We know that you have read or heard a lot about the tax reform proposals being considered by Congress. Both the House and Senate plans provide big tax breaks for the very wealthy, raise taxes for as many as one third of the middle class and eliminate many important tax deductions — such as the medical deduction — while raising the national debt by $1.5 trillion. You’ve also heard the proposals will inevitably lead to very large cuts to Medicaid, Medicare and Social Security.
Unfortunately, the bad news doesn’t stop there.
This week, in yet another attempt to gut the Affordable Care Act (ACA), the Senate added a provision to the tax bill that would repeal the ACA’s requirement for individuals to obtain health insurance or pay a fee — also known as the individual mandate. Eliminating this mandate would fundamentally disable the structure of the ACA and increase the cost of health insurance at a disastrous rate.
It is rare to see consumer groups, the American Medical Association and America’s Health Insurance Plans all agree so strongly on a policy initiative. But all concur that repealing the mandate is a terrible idea. The strength of the insurance market place is based on widespread participation. All of us agree to pay in now so that we can have insurance when we need it. Every type of insurance works this way — homeowners, auto insurance and workers’ compensation insurance.
The ACA was built on the premise that insurance carriers could cover pre-existing conditions without raising the cost of insurance for those with such conditions so long as everyone was required to have health insurance.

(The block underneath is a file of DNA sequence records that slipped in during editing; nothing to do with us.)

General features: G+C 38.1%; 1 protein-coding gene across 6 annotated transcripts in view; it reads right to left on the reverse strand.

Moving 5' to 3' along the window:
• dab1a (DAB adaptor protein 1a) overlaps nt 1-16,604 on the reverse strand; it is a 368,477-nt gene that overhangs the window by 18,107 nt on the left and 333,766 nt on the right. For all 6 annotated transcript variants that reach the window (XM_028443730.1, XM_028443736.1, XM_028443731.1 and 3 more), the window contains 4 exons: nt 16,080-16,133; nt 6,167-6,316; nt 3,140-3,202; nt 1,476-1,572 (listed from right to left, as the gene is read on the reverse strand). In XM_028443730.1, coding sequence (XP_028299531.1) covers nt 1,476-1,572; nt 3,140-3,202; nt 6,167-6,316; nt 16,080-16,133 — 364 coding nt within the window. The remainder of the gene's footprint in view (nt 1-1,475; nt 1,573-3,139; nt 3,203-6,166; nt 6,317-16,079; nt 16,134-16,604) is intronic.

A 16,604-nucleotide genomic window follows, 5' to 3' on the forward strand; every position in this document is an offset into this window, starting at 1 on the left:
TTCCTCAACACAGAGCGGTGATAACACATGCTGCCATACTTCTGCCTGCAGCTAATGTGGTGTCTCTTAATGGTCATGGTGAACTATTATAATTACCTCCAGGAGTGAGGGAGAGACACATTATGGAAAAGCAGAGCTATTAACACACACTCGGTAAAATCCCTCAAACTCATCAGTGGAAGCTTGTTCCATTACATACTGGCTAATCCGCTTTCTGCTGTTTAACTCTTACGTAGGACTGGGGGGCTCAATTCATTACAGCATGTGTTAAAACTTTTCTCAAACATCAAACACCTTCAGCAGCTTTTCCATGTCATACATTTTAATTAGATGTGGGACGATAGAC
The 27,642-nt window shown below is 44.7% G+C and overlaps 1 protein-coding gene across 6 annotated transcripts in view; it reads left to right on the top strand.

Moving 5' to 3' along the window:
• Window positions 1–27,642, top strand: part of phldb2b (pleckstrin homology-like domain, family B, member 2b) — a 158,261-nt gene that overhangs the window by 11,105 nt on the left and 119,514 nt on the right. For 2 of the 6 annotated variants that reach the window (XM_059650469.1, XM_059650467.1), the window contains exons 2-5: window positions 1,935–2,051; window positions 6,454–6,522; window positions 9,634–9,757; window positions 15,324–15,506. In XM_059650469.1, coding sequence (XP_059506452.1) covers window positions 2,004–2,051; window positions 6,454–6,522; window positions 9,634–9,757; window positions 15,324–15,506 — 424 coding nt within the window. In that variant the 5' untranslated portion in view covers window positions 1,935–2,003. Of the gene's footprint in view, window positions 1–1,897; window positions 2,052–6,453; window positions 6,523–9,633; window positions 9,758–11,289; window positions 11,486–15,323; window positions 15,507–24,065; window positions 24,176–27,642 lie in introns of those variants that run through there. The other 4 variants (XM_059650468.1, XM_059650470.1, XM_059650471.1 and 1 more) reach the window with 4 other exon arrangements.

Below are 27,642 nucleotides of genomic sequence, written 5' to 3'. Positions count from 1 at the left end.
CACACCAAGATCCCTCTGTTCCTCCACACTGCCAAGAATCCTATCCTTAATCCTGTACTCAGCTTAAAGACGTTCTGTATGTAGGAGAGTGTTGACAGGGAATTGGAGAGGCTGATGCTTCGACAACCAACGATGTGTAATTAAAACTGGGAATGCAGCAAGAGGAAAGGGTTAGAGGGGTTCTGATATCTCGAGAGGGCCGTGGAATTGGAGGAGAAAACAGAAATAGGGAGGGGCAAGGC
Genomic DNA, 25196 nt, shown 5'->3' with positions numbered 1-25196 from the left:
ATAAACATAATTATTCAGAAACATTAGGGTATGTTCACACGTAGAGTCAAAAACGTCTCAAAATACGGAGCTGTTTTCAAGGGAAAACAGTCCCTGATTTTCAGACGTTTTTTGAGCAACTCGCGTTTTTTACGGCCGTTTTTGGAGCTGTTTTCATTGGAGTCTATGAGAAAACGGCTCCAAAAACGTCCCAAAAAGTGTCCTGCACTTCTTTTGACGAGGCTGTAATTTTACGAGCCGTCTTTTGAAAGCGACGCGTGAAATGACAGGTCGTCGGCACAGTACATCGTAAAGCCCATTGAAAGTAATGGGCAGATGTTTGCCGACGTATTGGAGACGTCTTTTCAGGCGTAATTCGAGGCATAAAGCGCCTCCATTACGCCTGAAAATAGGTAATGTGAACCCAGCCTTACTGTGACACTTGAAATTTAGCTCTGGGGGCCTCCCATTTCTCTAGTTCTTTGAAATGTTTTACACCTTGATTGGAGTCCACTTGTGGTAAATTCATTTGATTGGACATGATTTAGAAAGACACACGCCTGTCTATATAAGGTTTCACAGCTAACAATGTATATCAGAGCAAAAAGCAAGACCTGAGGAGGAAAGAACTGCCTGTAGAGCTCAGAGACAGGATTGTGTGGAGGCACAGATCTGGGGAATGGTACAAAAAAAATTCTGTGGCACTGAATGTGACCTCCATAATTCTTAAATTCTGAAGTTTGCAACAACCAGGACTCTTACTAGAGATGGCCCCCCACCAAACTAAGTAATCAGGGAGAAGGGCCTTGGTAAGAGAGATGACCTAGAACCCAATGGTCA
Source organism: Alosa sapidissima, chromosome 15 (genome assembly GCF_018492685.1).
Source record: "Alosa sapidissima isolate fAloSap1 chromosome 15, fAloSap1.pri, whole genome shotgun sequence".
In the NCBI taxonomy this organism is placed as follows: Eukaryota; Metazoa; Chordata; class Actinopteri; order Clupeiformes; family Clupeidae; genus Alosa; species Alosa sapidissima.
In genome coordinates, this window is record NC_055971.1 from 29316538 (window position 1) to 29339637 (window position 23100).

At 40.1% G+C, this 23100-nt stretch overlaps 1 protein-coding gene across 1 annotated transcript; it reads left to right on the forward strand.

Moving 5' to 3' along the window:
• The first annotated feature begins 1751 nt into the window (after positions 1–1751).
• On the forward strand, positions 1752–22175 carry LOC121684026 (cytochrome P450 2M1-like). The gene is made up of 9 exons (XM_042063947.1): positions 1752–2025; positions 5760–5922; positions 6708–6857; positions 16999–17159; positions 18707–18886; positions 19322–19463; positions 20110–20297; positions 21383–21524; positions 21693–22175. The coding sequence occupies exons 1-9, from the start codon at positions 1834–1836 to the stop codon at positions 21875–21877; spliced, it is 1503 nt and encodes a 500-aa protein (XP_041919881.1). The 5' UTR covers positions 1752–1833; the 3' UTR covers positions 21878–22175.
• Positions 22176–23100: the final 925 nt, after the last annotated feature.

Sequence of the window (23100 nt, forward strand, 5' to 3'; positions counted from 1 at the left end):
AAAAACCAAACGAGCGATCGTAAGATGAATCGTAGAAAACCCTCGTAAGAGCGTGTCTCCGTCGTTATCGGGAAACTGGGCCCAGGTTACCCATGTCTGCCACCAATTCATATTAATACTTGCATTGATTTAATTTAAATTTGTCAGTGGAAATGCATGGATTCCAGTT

No insurance company can afford to cover only people who have substantial claims. Carriers cannot remain viable if healthy people wait until they get sick to purchase insurance. We all need to participate in order to make insurance and particularly coverage of preexisting conditions affordable.
The Congressional Budget Office estimates that eliminating the individual mandate will result in 13 million people losing health insurance coverage nationwide and an increase of 10 percent a year over the current baseline in individual premiums. As insurance premiums rise, will insurance carriers continue to offer coverage in the individual market — especially if the Administration keeps making it difficult for insurers to participate? Certainly insurance will be unaffordable for many seniors and people with pre-existing conditions — including those who need or want to retire early, who lose their job, try to start a new business, or need some time off because they are ill or need to care for a loved one.
We note this proposal comes at a time when, despite a gloomy prognosis for enrollment from the President, more people than ever are signing up for health insurance. Compared to last year, almost double the number of people have enrolled during this open enrollment period, which began Nov.1. The ACA is working for many Americans.
We will keep sounding the same refrain until Congress turns its attention to what it can do to improve rather than destroy the ACA. We hope you will too. Please call your Senators and Representatives and ask them to preserve the individual mandate.
The Senate bill includes the mandate repeal, the bill the House approved on Thursday doesn’t include the repeal of the individual mandate, but the House will consider the issue after the Senate votes. We understand the Senate will likely vote by Dec. 1.
Members of Congress stopped previous actions to undo the ACA after hearing their constituents concerns. With your help, we can stop this latest effort to destroy the ACA and work on constructive solutions to make quality health care affordable for all.
– By Elisabeth Arenales